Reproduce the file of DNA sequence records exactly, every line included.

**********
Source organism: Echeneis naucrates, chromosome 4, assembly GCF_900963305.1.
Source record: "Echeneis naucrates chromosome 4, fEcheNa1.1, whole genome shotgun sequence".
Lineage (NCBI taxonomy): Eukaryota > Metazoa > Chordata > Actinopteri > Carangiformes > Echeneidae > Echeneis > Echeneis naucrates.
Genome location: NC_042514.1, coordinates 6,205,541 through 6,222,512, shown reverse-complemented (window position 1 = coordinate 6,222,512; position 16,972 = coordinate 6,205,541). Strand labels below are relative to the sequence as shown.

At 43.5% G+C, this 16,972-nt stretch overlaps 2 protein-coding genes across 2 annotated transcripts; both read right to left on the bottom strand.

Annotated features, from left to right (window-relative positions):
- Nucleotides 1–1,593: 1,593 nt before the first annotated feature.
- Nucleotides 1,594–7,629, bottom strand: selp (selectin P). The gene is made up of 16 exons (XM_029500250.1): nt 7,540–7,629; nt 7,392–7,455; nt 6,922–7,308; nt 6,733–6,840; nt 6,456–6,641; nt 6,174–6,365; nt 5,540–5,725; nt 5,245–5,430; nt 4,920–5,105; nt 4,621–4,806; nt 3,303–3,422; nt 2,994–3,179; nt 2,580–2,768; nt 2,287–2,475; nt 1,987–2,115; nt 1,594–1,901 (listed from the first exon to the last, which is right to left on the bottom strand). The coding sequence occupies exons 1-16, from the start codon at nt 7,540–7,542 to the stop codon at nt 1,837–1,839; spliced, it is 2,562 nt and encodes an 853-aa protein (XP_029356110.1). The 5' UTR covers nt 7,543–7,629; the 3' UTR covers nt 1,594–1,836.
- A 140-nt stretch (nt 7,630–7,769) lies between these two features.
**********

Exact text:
Source organism: Echeneis naucrates, chromosome 4, assembly GCF_900963305.1.
Source record: "Echeneis naucrates chromosome 4, fEcheNa1.1, whole genome shotgun sequence".
Lineage (NCBI taxonomy): Eukaryota > Metazoa > Chordata > Actinopteri > Carangiformes > Echeneidae > Echeneis > Echeneis naucrates.
Genome location: NC_042514.1, coordinates 6,205,541 through 6,222,512, shown reverse-complemented (window position 1 = coordinate 6,222,512; position 16,972 = coordinate 6,205,541). Strand labels below are relative to the sequence as shown.

At 43.5% G+C, this 16,972-nt stretch overlaps 2 protein-coding genes across 2 annotated transcripts; both read right to left on the bottom strand.

Annotated features, from left to right (window-relative positions):
- Nucleotides 1–1,593: 1,593 nt before the first annotated feature.
- Nucleotides 1,594–7,629, bottom strand: selp (selectin P). The gene is made up of 16 exons (XM_029500250.1): nt 7,540–7,629; nt 7,392–7,455; nt 6,922–7,308; nt 6,733–6,840; nt 6,456–6,641; nt 6,174–6,365; nt 5,540–5,725; nt 5,245–5,430; nt 4,920–5,105; nt 4,621–4,806; nt 3,303–3,422; nt 2,994–3,179; nt 2,580–2,768; nt 2,287–2,475; nt 1,987–2,115; nt 1,594–1,901 (listed from the first exon to the last, which is right to left on the bottom strand). The coding sequence occupies exons 1-16, from the start codon at nt 7,540–7,542 to the stop codon at nt 1,837–1,839; spliced, it is 2,562 nt and encodes an 853-aa protein (XP_029356110.1). The 5' UTR covers nt 7,543–7,629; the 3' UTR covers nt 1,594–1,836.
- A 140-nt stretch (nt 7,630–7,769) lies between these two features.